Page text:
Note that under both California labor law and California and federal tax law, commuting miles are considered personal expenses. Commuting miles are generally the miles you drive from home to your main or regular place of business. Even though you do a lot of work from home, if you still have an office in the company's space that might still be considered your regular place of business. If you have no regular place of business, then your miles from your home to your first stop for business during the day within your metro area and the return from your last stop home, again within your metro area, would generally be considered commuting miles. It may be that the $150 charge the employer wants wouldn't even cover those commuting expenses you incur with their car; if so, you are still getting a pretty good deal here.
     
    DinCali14 likes this.
  6. DinCali14

    DinCali14 Law Topic Starter New Member

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    Thank you very much for your response.

    The 'commuting' rule is what has my attention, mostly. There is no local office. I have no office in any of our facilities. While there are "Level 1" support people who typically support within a metro area, many of those L1 people also support customers in neighboring states (perhaps 7 hours away). I, however, am Level 3. My team and I provide national (and sometimes international) support. If I were to drive to a customer site or a company facility, it is far more likely to be 100-400 miles away than 30. In most cases I have to fly.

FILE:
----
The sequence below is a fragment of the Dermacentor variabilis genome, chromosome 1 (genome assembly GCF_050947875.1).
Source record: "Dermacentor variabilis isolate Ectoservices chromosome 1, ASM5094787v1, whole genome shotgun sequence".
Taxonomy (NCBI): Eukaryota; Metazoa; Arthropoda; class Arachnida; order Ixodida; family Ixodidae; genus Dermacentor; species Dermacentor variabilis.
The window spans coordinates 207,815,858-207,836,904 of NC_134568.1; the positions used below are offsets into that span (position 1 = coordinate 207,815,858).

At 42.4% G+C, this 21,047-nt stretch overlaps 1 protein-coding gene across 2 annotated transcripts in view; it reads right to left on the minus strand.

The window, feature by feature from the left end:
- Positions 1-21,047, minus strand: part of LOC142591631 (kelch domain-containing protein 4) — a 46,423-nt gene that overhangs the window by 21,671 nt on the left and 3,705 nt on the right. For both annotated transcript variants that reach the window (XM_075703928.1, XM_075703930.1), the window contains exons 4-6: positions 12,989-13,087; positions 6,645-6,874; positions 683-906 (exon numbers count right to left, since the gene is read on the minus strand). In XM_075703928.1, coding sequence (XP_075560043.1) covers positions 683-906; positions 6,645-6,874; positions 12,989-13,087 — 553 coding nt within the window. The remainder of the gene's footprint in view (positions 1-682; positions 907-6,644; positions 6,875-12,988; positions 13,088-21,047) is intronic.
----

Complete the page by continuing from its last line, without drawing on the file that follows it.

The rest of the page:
The $150 is apparently just the down payment. We still tally how many business miles vs personal miles and can incur additional charges. Anything over the value, based on $0.575/mile gets added. Also, I'll be getting charged regardless of whether I actually drive anyway. I haven't visited a customer since maybe February and am under a COVID travel restriction, so I can't even fly unless there is a significantly good reason. The car is just sitting outside of my home, yet the $150 charge will still happen.
     
  7. Tax Counsel

    Tax Counsel Well-Known Member

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    Given your situation I'm not sure that there's much, if any, advantage to you in having a company car.